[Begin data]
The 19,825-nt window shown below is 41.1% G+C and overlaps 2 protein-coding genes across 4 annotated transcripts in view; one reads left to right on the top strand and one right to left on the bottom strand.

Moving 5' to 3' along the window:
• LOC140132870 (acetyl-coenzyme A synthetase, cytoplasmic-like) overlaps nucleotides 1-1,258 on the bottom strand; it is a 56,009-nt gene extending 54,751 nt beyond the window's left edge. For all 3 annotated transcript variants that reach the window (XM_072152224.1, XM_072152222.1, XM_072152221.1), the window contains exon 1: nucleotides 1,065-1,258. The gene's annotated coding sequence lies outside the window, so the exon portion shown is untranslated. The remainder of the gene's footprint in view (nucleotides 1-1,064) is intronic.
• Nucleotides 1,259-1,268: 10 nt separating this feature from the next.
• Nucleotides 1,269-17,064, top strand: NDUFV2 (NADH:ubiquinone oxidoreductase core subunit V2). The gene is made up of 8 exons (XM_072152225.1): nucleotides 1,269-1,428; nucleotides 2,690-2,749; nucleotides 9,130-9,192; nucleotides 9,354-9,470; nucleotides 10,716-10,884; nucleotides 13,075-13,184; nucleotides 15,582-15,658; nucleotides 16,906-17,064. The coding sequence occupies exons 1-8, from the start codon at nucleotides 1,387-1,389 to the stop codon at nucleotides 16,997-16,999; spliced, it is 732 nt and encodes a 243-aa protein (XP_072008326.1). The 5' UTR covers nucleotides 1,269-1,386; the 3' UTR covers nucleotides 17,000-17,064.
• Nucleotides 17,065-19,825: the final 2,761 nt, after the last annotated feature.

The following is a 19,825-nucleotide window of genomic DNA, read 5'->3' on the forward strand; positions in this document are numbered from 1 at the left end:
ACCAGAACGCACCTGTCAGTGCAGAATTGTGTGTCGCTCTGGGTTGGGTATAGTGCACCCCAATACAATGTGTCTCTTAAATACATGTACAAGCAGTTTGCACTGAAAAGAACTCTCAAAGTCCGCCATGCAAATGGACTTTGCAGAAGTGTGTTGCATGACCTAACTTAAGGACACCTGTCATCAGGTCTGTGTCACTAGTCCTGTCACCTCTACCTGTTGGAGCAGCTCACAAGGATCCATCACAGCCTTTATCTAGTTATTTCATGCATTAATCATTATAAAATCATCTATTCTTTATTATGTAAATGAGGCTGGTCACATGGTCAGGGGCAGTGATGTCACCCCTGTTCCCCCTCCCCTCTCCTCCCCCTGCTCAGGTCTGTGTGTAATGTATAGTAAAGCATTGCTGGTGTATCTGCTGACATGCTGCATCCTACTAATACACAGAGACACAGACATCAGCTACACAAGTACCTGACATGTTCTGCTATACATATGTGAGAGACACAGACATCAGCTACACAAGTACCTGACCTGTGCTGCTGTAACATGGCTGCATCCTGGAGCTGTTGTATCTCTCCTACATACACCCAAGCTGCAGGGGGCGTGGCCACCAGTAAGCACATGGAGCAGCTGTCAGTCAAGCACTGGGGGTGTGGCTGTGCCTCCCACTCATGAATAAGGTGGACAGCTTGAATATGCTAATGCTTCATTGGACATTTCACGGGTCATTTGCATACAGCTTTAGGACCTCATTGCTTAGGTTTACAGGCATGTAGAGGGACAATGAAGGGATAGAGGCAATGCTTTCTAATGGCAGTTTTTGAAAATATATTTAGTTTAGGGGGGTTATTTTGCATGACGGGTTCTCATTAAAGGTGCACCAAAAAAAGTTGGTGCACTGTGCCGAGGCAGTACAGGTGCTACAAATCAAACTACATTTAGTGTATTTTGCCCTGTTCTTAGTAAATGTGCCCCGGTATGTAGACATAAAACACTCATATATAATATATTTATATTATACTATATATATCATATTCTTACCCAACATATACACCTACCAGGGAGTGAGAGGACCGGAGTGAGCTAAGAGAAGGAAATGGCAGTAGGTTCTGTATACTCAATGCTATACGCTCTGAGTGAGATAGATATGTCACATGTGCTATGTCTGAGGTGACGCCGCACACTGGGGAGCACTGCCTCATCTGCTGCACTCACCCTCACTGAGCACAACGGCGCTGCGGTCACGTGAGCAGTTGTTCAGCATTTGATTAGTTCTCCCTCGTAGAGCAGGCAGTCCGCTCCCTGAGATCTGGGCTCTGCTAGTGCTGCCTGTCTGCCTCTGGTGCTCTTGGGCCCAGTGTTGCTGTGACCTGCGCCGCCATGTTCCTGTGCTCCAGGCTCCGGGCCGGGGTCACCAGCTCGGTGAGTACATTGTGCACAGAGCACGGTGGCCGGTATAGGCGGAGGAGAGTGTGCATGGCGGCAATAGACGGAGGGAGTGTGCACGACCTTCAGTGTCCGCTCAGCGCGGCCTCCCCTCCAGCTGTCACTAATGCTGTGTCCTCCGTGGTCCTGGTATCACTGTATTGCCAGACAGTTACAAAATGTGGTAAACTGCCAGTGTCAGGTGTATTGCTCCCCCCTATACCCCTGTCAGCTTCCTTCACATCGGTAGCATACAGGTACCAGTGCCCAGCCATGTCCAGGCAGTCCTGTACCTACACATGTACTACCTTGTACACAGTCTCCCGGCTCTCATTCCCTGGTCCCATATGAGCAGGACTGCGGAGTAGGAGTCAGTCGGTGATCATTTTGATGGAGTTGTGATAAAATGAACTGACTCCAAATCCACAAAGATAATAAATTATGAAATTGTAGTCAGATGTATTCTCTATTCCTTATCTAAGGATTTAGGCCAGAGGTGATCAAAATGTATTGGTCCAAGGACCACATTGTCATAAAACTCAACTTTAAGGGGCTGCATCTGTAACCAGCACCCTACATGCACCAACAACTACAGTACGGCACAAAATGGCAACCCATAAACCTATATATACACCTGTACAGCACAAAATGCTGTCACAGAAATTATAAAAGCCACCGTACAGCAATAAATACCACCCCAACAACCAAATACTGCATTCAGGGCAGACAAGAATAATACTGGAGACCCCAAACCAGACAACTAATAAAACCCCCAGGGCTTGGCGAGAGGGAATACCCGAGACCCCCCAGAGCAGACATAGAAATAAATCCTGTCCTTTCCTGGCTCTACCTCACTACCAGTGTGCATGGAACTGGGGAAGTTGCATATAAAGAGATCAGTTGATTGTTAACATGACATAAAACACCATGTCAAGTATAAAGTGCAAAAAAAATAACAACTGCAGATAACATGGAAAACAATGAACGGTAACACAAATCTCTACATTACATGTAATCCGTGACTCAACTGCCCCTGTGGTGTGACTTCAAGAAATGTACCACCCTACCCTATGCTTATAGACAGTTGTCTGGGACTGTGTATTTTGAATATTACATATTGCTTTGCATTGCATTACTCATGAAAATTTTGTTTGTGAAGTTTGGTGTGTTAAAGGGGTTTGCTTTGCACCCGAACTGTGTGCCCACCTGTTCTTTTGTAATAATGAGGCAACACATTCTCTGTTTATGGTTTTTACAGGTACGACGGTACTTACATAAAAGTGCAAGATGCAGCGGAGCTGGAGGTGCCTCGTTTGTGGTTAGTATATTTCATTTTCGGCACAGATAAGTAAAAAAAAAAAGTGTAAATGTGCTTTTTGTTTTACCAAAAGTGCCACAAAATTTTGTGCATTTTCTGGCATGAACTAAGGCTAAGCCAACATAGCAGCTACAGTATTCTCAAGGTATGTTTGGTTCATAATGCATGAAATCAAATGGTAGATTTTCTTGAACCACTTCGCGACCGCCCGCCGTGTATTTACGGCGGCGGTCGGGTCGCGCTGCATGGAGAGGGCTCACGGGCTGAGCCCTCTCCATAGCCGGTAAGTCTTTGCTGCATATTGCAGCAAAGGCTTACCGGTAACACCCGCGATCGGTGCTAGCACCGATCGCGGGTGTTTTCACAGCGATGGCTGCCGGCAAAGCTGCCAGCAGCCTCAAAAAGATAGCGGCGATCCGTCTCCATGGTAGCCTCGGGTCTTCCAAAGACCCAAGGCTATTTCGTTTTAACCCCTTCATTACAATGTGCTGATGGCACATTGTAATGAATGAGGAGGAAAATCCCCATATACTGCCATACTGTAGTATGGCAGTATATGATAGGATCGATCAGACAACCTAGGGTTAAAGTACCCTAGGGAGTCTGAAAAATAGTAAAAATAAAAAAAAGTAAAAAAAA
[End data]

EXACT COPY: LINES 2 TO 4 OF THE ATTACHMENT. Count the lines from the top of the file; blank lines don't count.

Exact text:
Moving 5' to 3' along the window:
• LOC140132870 (acetyl-coenzyme A synthetase, cytoplasmic-like) overlaps nucleotides 1-1,258 on the bottom strand; it is a 56,009-nt gene extending 54,751 nt beyond the window's left edge. For all 3 annotated transcript variants that reach the window (XM_072152224.1, XM_072152222.1, XM_072152221.1), the window contains exon 1: nucleotides 1,065-1,258. The gene's annotated coding sequence lies outside the window, so the exon portion shown is untranslated. The remainder of the gene's footprint in view (nucleotides 1-1,064) is intronic.
• Nucleotides 1,259-1,268: 10 nt separating this feature from the next.